Travelers Ins. Co. v. Helmer, 15 F. Supp. 355 (N.D. Ga. 1936)

US District Court for the Northern District of Georgia - 15 F. Supp. 355 (N.D. Ga. 1936)
May 5, 1936

15 F. Supp. 355 (1936)

HELMER et al.

No. 804.

District Court, N. D. Georgia, Atlanta Division.

May 5, 1936.

Neely, Marshall & Greene, of Atlanta, Ga., for complainant.

Walter S. Dillon, of Atlanta, Ga., for defendant.

SIBLEY, Circuit Judge.

The motion to dismiss the bill is for decision. The bill states that the insurance company has four policies held by James Harry Helmer. Two of them carry disability benefits. Two of them involve credits on premium in case of disability. The parties have a controversy as to each policy on the sole question whether there is present disability. Suits are about to be filed for disability benefits on the two policies first named. There is a general fear of some sort of litigation to settle the status of the two policies last named. The bill asserts no equity to enjoin the two suits about to be filed at law except the avoidance of a multiplicity of suits. In the light of Boise Artesian Water Co. v. Boise City, 213 U.S. 276, 29 S. Ct. 426, 53 L. Ed. 796; New York Life Ins. Co. v. Marshall (C.C.A.) 23 F.(2d) 225; and Georgia Power Co. v. Hudson (C.C.A.) 49 F.(2d) 66, 75 A.L.R. 1439, I think this equity insufficient to sustain the bill. The insured has a right to a trial by a jury at law of the issue of fact as to his present disability. The insurance company can defend that issue in one suit and plead the result by way of estoppel by judgment in the other suit. It seems to me that to require this is not inequitable or vexatious, but correctly recognizes the rights of all parties under their contracts. Where a number of claims are asserted by different persons, the case is different, because the result of one trial there cannot be pleaded in the others. The case is also different from the classic one of repeated suits in ejectment about the same title, because there was no estoppel by judgment there. An injunction in my opinion against prosecution of the suits on the two policies at *356 law ought to be denied, and the bill, so far as it seeks that relief, is dismissed.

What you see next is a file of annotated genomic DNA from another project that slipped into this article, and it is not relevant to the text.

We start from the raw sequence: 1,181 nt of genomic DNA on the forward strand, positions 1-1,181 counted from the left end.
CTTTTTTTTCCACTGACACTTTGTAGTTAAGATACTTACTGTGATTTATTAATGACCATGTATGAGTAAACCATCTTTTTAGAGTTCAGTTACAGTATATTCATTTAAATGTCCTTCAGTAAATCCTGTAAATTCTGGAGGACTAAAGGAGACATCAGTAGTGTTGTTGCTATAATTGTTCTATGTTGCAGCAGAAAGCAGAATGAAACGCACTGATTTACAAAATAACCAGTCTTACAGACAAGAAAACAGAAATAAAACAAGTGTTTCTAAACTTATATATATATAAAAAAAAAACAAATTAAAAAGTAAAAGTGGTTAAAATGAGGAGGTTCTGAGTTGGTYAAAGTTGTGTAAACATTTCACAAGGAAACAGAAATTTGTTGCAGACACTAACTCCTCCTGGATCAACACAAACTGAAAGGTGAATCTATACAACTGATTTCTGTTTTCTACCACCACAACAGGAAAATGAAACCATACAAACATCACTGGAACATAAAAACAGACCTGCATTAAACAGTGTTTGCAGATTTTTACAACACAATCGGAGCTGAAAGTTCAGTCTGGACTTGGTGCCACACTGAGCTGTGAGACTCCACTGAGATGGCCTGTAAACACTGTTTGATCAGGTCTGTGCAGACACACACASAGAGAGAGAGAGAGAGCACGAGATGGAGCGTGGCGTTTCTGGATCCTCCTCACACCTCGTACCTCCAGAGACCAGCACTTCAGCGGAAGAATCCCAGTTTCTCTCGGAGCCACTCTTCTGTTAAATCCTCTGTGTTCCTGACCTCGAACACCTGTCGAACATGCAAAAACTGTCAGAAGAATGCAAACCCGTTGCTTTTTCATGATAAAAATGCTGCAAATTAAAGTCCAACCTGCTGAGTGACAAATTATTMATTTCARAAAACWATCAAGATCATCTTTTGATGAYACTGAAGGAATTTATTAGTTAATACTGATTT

The bill also seeks a declaratory judgment to settle the status of the two policies on which no benefits are presently payable. The issue there is whether the insured ought to pay, and the insurance company is entitled to collect full premiums in order to maintain the policies in being. Both parties are interested in knowing their rights in this respect. The status of these policies is important to both to be determined. The remedy by declaratory judgment seems to be of ideal application to such a case. The bill sufficiently states an actual, existing controversy between the parties touching the status of these two policies to enable a federal court to ascertain and declare it.

I will therefore overrule the motion to dismiss so far as the bill asks for this relief on these two policies. An order may be prepared accordingly.